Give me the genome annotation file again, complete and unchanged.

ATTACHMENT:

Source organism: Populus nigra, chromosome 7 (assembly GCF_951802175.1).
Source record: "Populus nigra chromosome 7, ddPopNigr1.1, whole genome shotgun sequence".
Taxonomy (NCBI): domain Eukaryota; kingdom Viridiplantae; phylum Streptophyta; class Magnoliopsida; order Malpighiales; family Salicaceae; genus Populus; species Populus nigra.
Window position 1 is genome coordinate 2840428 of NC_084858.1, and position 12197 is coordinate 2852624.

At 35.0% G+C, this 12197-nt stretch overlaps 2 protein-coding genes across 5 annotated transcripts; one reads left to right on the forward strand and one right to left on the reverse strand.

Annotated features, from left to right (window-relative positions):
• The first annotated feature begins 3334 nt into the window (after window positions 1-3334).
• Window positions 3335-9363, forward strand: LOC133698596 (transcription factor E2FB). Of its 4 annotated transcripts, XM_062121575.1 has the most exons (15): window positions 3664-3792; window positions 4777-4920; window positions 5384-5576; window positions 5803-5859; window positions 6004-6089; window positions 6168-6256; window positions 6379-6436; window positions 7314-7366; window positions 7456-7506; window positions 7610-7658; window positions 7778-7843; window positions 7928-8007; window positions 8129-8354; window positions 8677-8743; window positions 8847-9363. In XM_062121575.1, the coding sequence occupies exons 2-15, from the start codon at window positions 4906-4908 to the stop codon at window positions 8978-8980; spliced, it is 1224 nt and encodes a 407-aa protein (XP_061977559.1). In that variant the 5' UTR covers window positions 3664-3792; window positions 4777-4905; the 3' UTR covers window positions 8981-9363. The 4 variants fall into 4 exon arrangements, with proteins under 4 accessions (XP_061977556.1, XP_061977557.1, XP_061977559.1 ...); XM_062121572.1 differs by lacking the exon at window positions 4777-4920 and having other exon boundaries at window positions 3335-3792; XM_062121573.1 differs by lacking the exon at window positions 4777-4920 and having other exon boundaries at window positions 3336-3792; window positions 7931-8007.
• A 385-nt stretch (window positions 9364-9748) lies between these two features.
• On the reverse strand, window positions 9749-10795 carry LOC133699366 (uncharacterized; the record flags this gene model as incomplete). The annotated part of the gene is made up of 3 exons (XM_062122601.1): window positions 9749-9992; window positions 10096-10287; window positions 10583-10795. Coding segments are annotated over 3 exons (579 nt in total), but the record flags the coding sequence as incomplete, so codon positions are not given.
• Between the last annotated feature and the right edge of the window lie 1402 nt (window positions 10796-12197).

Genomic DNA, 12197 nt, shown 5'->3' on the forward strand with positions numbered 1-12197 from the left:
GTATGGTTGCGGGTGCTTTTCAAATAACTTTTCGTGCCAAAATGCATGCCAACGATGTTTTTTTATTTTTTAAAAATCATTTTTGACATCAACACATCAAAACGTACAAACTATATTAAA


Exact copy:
Source organism: Populus nigra, chromosome 7 (assembly GCF_951802175.1).
Source record: "Populus nigra chromosome 7, ddPopNigr1.1, whole genome shotgun sequence".
Taxonomy (NCBI): domain Eukaryota; kingdom Viridiplantae; phylum Streptophyta; class Magnoliopsida; order Malpighiales; family Salicaceae; genus Populus; species Populus nigra.
Window position 1 is genome coordinate 2840428 of NC_084858.1, and position 12197 is coordinate 2852624.

At 35.0% G+C, this 12197-nt stretch overlaps 2 protein-coding genes across 5 annotated transcripts; one reads left to right on the forward strand and one right to left on the reverse strand.

Annotated features, from left to right (window-relative positions):
• The first annotated feature begins 3334 nt into the window (after window positions 1-3334).
• Window positions 3335-9363, forward strand: LOC133698596 (transcription factor E2FB). Of its 4 annotated transcripts, XM_062121575.1 has the most exons (15): window positions 3664-3792; window positions 4777-4920; window positions 5384-5576; window positions 5803-5859; window positions 6004-6089; window positions 6168-6256; window positions 6379-6436; window positions 7314-7366; window positions 7456-7506; window positions 7610-7658; window positions 7778-7843; window positions 7928-8007; window positions 8129-8354; window positions 8677-8743; window positions 8847-9363. In XM_062121575.1, the coding sequence occupies exons 2-15, from the start codon at window positions 4906-4908 to the stop codon at window positions 8978-8980; spliced, it is 1224 nt and encodes a 407-aa protein (XP_061977559.1). In that variant the 5' UTR covers window positions 3664-3792; window positions 4777-4905; the 3' UTR covers window positions 8981-9363. The 4 variants fall into 4 exon arrangements, with proteins under 4 accessions (XP_061977556.1, XP_061977557.1, XP_061977559.1 ...); XM_062121572.1 differs by lacking the exon at window positions 4777-4920 and having other exon boundaries at window positions 3335-3792; XM_062121573.1 differs by lacking the exon at window positions 4777-4920 and having other exon boundaries at window positions 3336-3792; window positions 7931-8007.
• A 385-nt stretch (window positions 9364-9748) lies between these two features.
• On the reverse strand, window positions 9749-10795 carry LOC133699366 (uncharacterized; the record flags this gene model as incomplete). The annotated part of the gene is made up of 3 exons (XM_062122601.1): window positions 9749-9992; window positions 10096-10287; window positions 10583-10795. Coding segments are annotated over 3 exons (579 nt in total), but the record flags the coding sequence as incomplete, so codon positions are not given.
• Between the last annotated feature and the right edge of the window lie 1402 nt (window positions 10796-12197).

Genomic DNA, 12197 nt, shown 5'->3' on the forward strand with positions numbered 1-12197 from the left:
GTATGGTTGCGGGTGCTTTTCAAATAACTTTTCGTGCCAAAATGCATGCCAACGATGTTTTTTTATTTTTTAAAAATCATTTTTGACATCAACACATCAAAACGTACAAACTATATTAAA